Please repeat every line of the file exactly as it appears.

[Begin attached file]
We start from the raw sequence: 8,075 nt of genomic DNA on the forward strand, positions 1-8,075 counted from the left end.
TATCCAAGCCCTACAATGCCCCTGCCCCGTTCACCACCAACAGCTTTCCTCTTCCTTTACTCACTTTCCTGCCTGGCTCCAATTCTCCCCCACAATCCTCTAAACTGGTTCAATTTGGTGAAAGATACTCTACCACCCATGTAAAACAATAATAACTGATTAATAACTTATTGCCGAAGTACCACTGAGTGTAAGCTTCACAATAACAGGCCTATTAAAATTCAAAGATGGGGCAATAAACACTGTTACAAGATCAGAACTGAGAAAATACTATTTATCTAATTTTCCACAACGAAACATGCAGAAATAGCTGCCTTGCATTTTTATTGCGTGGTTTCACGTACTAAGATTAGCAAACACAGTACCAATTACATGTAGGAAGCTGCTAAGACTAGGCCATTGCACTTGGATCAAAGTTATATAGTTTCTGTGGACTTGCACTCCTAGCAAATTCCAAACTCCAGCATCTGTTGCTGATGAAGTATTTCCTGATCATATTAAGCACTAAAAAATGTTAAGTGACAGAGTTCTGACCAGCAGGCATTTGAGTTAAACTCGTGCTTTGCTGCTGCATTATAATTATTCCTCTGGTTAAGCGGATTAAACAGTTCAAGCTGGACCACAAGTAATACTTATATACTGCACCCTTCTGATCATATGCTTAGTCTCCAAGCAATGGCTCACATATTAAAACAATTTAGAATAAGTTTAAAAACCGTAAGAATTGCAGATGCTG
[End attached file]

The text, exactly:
We start from the raw sequence: 8,075 nt of genomic DNA on the forward strand, positions 1-8,075 counted from the left end.
TATCCAAGCCCTACAATGCCCCTGCCCCGTTCACCACCAACAGCTTTCCTCTTCCTTTACTCACTTTCCTGCCTGGCTCCAATTCTCCCCCACAATCCTCTAAACTGGTTCAATTTGGTGAAAGATACTCTACCACCCATGTAAAACAATAATAACTGATTAATAACTTATTGCCGAAGTACCACTGAGTGTAAGCTTCACAATAACAGGCCTATTAAAATTCAAAGATGGGGCAATAAACACTGTTACAAGATCAGAACTGAGAAAATACTATTTATCTAATTTTCCACAACGAAACATGCAGAAATAGCTGCCTTGCATTTTTATTGCGTGGTTTCACGTACTAAGATTAGCAAACACAGTACCAATTACATGTAGGAAGCTGCTAAGACTAGGCCATTGCACTTGGATCAAAGTTATATAGTTTCTGTGGACTTGCACTCCTAGCAAATTCCAAACTCCAGCATCTGTTGCTGATGAAGTATTTCCTGATCATATTAAGCACTAAAAAATGTTAAGTGACAGAGTTCTGACCAGCAGGCATTTGAGTTAAACTCGTGCTTTGCTGCTGCATTATAATTATTCCTCTGGTTAAGCGGATTAAACAGTTCAAGCTGGACCACAAGTAATACTTATATACTGCACCCTTCTGATCATATGCTTAGTCTCCAAGCAATGGCTCACATATTAAAACAATTTAGAATAAGTTTAAAAACCGTAAGAATTGCAGATGCTG